Wind turbines have become a familiar part of the landscape in the rural Midwest, and with them have come jobs, income for farmers and tax revenue for communities. They’re one sign of how the clean energy transition is helping to transform areas that sometimes struggle to attract jobs and investment.
A new reportfrom the Natural Resources Defense Council shows the extent to which clean energy is contributing jobs to the rural economies of 12 Midwestern states. It also reflects what the rural Midwest stands to lose from Trump administration actions that harm clean energy, such as its recent call to eliminate subsidiesfor renewable energy, its tariffson solar energy equipment, and its plan to weaken the Obama-era Clean Power Plan. The authors say the numbers underscore the need in the Midwest for government policies that are supportive of clean energy instead. Read more here.
Dan Gearino covers the U.S. Midwest, part of Inside Climate News’ National Environment Reporting Network. His coverage deals with the business side of the clean-energy transition, and he writes Inside Climate News’ Clean Economy WeeklyNewsletter.
The Grand Island Independent, Opinion written by Lu Nelson,
Policy Associate at the Center for Rural Affairs
In many public forums across Nebraska, local residents have expressed concerns related to proposed wind energy projects in their communities. A consistent worry is the effect wind farms would have on neighboring property values.
In response to these concerns, the Center for Rural Affairs prepared a fact sheet that reviews findings of studies conducted by the Lawrence Berkeley National Laboratory — as well as the Universities of Rhode Island and Connecticut — which analyze factors influencing property values prior to the announcement of a project, after the announcement, before construction and post-construction. Read morehere.
Madison County officials — including members of the county board and the joint planning commission — have been prudent in taking their time before moving ahead with possible changes to the county’s regulations governing wind energy . . . Our desire is that Madison County be a place where reasonable restrictions are adopted that provide a level of reassurance and protection for those who aren’t big fans — pardon the pun — of the turbines in the countryside. Yet we want Madison County to be a place where its natural wind energy potential can be developed in order to provide additional property tax revenue, and jobs during the construction period and once operating. Read more here
Map: World Atlas
UPDATE: AUGUST 18 Madison County gets input on wind regulations, by Jerry Guenther, Norfolk Daily News On Thursday evening, the Madison County Joint Planning Commission continued discussions on the regulations, with hopes of hosting a public hearing on them next month. If there are no major changes based on the input from the hearing, the regulations could be forwarded to the board of commissioners for consideration in October.
Lincoln Electric System to study EV charging habits, by Peter Maloney, American Public Power Association Blog. Nebraska public power utility Lincoln Electric System has begun a campaign to recruit electric vehicle drivers in a study that the utility plans to use to better understand the impact electric vehicle charging will have on its system’s demand. “The study is going to be able to help us ascertain when and where and for how long drivers are charging their cars, as well as give us information about state of charge of the batteries and trip durations,” Marc Shkolnick, LES’ manager of energy services, said.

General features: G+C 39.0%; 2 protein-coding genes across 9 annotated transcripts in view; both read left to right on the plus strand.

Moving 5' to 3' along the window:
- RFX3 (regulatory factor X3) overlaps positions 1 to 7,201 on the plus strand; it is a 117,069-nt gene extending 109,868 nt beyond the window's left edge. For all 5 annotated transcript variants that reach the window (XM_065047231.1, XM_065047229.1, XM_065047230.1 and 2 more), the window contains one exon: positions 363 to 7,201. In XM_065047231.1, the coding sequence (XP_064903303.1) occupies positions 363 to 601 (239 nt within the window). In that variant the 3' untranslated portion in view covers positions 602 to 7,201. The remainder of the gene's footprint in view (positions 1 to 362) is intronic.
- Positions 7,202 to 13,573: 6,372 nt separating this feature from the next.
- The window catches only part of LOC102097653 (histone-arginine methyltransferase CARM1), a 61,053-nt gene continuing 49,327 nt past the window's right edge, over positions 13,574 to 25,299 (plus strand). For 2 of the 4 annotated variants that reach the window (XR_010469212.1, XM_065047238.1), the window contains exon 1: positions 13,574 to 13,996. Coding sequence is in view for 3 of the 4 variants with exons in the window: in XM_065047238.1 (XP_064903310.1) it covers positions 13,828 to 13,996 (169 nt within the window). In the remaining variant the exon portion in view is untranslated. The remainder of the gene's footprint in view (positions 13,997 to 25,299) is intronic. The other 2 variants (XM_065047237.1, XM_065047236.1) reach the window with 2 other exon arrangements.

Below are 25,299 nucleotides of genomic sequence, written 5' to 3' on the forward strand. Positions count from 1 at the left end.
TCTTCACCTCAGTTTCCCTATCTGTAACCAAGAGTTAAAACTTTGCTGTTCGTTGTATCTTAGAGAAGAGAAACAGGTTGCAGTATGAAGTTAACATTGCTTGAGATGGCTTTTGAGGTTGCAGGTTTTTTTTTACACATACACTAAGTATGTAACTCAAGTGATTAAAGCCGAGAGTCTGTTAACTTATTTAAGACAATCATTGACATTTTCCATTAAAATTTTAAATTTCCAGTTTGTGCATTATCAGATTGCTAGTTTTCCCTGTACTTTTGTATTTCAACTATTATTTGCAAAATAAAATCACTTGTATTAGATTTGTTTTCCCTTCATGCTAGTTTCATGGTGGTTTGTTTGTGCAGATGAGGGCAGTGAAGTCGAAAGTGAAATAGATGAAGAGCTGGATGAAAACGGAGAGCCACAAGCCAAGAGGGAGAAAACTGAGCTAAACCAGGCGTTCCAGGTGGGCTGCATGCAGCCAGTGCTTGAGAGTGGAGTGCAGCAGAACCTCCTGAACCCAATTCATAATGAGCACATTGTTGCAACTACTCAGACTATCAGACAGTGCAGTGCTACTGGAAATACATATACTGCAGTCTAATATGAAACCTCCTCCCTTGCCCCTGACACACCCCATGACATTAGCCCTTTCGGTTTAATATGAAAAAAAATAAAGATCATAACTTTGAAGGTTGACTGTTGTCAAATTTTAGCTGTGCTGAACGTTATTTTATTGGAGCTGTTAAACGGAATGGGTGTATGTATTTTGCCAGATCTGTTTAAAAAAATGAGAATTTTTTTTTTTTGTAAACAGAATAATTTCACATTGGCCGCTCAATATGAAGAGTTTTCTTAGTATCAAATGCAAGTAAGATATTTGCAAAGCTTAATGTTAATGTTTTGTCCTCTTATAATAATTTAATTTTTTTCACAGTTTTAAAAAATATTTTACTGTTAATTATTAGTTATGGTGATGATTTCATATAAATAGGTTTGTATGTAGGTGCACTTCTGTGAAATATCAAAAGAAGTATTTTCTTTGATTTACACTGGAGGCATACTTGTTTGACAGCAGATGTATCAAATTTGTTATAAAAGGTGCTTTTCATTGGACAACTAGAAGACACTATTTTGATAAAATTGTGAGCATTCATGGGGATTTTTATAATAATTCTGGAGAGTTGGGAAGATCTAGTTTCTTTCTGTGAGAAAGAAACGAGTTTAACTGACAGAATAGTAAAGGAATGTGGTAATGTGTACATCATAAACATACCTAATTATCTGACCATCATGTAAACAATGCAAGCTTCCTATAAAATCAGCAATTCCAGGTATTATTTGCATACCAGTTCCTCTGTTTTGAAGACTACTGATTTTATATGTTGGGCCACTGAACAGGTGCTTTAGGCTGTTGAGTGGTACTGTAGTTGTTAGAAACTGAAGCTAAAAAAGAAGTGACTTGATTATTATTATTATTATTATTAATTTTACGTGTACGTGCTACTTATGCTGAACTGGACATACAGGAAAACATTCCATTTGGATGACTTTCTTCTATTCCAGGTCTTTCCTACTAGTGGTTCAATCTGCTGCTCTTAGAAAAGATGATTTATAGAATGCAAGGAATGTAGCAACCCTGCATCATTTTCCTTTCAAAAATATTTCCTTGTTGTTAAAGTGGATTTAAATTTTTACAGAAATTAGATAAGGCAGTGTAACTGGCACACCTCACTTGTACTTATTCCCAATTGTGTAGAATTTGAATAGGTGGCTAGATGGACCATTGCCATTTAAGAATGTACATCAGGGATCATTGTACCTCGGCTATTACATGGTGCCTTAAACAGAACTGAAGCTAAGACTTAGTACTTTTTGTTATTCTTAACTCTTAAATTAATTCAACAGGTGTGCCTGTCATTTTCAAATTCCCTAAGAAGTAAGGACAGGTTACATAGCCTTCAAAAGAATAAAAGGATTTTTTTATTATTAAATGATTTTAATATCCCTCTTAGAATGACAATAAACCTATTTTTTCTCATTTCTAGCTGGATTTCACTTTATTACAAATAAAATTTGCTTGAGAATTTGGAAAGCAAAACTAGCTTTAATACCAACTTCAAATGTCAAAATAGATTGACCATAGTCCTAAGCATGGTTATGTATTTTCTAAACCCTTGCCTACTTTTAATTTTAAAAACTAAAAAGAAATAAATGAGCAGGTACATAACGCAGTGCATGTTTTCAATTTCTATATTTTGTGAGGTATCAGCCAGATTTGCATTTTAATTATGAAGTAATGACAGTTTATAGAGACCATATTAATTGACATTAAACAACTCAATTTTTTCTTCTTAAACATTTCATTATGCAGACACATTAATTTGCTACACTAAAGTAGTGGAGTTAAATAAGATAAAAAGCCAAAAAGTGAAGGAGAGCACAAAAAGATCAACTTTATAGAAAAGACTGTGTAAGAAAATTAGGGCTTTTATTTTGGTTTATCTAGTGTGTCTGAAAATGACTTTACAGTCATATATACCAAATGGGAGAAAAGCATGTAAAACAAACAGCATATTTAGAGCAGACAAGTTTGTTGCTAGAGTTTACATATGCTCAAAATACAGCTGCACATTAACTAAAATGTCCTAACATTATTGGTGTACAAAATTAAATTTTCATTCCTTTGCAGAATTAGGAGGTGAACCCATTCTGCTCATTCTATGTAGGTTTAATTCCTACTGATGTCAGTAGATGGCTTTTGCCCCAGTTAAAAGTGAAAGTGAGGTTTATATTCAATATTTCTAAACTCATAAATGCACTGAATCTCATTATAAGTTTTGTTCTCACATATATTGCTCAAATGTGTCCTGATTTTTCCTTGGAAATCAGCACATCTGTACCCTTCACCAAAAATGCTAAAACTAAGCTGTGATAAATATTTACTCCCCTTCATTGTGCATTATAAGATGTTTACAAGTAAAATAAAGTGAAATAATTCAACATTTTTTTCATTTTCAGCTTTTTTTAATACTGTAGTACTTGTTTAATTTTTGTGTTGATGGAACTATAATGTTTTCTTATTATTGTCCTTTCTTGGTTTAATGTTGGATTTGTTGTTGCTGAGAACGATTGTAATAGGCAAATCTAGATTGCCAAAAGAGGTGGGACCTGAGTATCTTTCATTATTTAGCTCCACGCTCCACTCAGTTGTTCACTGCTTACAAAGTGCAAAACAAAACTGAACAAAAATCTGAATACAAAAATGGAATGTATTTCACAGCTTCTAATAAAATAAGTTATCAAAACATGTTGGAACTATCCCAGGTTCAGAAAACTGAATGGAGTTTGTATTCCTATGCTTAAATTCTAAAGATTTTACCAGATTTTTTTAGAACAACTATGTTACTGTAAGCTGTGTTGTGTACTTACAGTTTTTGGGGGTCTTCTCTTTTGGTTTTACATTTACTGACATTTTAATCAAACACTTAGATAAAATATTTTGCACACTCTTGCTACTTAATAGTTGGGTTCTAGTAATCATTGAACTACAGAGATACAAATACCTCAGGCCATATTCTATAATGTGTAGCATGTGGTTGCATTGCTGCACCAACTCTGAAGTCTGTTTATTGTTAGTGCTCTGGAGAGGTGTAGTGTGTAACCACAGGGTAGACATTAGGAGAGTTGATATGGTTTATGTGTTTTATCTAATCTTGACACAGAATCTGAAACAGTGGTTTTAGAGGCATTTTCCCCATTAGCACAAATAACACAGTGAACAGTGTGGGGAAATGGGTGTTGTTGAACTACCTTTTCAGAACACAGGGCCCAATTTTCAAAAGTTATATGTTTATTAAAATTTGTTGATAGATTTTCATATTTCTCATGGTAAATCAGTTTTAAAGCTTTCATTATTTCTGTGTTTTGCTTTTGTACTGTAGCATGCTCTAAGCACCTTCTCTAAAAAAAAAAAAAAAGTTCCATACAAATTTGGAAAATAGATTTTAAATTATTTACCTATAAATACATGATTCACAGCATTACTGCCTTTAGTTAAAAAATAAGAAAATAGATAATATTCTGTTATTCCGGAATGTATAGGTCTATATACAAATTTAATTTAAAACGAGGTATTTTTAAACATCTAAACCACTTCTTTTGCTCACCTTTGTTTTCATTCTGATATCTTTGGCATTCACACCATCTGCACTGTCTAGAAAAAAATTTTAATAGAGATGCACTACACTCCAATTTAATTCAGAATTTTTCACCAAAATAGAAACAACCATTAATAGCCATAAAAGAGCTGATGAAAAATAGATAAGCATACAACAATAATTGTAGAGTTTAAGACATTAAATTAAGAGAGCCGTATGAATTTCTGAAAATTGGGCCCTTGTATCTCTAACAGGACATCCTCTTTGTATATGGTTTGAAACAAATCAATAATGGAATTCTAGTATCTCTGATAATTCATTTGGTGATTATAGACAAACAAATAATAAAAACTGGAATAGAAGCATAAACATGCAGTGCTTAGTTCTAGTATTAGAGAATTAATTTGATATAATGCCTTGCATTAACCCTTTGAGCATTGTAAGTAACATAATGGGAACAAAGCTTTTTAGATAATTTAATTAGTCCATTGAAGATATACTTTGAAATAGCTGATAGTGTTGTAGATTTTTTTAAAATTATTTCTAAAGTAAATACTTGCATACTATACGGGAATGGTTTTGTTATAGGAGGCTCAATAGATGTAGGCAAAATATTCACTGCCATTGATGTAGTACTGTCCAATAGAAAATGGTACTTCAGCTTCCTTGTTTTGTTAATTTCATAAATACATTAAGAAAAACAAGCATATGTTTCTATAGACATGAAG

LINCOLN — More than 18,400 Nebraska residents now work in clean energy industries in 92 out of 93 counties in the state, according to a new analysis of energy jobs data from Clean Energy Trust and the national, nonpartisan business group E2 (Environmental Entrepreneurs). Nebraska’s clean energy workforce now employs more than 5 times as many people than all the computer programmers and web developers in the state, according to Department of Labor Employment Statistics. Read more here.
Photo Credit: iStock
ADDITIONAL RECOMMENDED READING
Inside Business: Kutak Rock, Omaha World-Herald During Mr. Bracht’s tenure as Director of the Nebraska Energy Office, the state’s solar developments expanded by 20-fold from just over one megawatt to more than 25 megawatts. In addition, Nebraska now exceeds 1.4 gigawatt of operating wind farms, and at the completion of projects under development will have more than 2.4 gigawatts.
LED streetlight program moving forward, The Wire, OPPD Blog Beginning in September, OPPD representatives will meet with municipalities, counties and other streetlight customers about the transition from high-pressure sodium fixtures to LED fixtures. The utility is finalizing which LED fixture design it will go with, looking at several options to determine which will be the best for customers both in terms of cost and function.
Rural electric cooperatives look at cutting the cord, Colorado Springs Gazette At least four cooperatives — United Power, the Delta-Montrose Electric Association, the La Plata Electric Association and San Miguel — have hit the 5 percent cap, and four more are near the limit, according to a survey by Clean Cooperative. Tri-State Members’ Service Territories include Colorado, Nebraska, New Mexico and Wyoming. In Nebraska: CR Chimney Rock Public Power District, Bayard MW The Midwest Electric Cooperative Corporation, Grant NW Northwest Rural Public Power District, HaySprings PH Panhandle Rural Electric Membership Association, Alliance RS Roosevelt Public Power District, Scottsbluff WB Wheat Belt Public Power District, Sidney